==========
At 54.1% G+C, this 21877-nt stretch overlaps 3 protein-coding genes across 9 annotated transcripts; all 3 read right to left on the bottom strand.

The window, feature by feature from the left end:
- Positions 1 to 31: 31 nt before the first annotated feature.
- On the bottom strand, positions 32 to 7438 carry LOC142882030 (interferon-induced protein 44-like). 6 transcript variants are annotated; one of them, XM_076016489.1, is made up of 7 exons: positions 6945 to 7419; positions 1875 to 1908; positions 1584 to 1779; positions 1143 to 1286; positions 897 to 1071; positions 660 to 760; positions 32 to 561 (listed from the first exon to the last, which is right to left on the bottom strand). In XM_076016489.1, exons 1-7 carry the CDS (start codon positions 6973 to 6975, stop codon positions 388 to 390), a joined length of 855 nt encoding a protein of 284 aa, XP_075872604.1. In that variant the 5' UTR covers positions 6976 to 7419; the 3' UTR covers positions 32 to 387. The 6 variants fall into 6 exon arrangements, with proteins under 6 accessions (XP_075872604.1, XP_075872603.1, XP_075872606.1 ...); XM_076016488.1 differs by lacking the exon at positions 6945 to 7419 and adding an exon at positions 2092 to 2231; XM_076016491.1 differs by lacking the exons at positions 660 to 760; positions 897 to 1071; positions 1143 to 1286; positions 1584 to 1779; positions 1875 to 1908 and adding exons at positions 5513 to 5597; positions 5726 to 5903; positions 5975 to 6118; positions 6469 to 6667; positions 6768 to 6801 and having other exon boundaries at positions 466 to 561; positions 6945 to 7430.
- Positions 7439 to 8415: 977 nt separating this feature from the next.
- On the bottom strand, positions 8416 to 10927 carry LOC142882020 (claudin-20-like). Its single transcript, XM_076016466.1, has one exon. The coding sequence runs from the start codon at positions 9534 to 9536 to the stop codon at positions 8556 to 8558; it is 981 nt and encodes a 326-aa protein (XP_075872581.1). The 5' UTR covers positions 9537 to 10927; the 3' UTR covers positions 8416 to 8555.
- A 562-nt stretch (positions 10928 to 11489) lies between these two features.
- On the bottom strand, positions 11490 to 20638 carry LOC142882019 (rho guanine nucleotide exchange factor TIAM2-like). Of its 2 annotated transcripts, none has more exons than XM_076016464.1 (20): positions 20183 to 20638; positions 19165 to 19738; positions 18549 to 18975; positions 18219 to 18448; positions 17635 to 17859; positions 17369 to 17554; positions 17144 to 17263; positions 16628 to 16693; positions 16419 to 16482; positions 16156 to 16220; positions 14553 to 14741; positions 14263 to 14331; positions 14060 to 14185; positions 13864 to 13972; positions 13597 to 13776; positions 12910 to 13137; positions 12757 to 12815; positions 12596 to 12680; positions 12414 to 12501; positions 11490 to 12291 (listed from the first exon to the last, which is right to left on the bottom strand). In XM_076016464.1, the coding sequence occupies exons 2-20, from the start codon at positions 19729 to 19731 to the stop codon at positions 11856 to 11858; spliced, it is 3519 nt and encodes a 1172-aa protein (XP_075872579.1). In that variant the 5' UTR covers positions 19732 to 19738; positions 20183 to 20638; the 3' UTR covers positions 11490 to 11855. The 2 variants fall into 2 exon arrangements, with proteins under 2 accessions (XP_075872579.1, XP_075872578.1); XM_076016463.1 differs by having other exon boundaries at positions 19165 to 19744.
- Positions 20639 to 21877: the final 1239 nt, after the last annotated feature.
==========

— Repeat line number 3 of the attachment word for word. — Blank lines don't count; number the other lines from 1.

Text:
- Positions 1 to 31: 31 nt before the first annotated feature.